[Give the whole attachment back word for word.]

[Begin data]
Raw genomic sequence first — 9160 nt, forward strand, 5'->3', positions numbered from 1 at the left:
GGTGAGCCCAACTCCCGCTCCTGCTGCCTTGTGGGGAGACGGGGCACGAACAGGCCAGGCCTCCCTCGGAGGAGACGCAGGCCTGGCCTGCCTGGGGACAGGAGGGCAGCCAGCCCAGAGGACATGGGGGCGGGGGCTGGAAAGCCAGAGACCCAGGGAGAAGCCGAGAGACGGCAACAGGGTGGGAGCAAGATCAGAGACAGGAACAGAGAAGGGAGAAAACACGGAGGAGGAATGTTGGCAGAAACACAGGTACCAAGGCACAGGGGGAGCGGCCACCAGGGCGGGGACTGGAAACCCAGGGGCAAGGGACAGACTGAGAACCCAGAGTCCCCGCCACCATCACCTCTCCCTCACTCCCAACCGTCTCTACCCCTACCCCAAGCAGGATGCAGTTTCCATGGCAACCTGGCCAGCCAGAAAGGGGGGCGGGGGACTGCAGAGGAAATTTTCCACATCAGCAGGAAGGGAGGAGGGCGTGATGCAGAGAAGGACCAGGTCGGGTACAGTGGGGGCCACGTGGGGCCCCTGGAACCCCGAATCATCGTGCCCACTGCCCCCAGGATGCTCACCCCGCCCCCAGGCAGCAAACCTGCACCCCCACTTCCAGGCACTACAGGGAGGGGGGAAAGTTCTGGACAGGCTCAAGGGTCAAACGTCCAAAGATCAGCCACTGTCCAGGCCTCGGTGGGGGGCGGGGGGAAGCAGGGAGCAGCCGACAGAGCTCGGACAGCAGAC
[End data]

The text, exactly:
Raw genomic sequence first — 9160 nt, forward strand, 5'->3', positions numbered from 1 at the left:
GGTGAGCCCAACTCCCGCTCCTGCTGCCTTGTGGGGAGACGGGGCACGAACAGGCCAGGCCTCCCTCGGAGGAGACGCAGGCCTGGCCTGCCTGGGGACAGGAGGGCAGCCAGCCCAGAGGACATGGGGGCGGGGGCTGGAAAGCCAGAGACCCAGGGAGAAGCCGAGAGACGGCAACAGGGTGGGAGCAAGATCAGAGACAGGAACAGAGAAGGGAGAAAACACGGAGGAGGAATGTTGGCAGAAACACAGGTACCAAGGCACAGGGGGAGCGGCCACCAGGGCGGGGACTGGAAACCCAGGGGCAAGGGACAGACTGAGAACCCAGAGTCCCCGCCACCATCACCTCTCCCTCACTCCCAACCGTCTCTACCCCTACCCCAAGCAGGATGCAGTTTCCATGGCAACCTGGCCAGCCAGAAAGGGGGGCGGGGGACTGCAGAGGAAATTTTCCACATCAGCAGGAAGGGAGGAGGGCGTGATGCAGAGAAGGACCAGGTCGGGTACAGTGGGGGCCACGTGGGGCCCCTGGAACCCCGAATCATCGTGCCCACTGCCCCCAGGATGCTCACCCCGCCCCCAGGCAGCAAACCTGCACCCCCACTTCCAGGCACTACAGGGAGGGGGGAAAGTTCTGGACAGGCTCAAGGGTCAAACGTCCAAAGATCAGCCACTGTCCAGGCCTCGGTGGGGGGCGGGGGGAAGCAGGGAGCAGCCGACAGAGCTCGGACAGCAGAC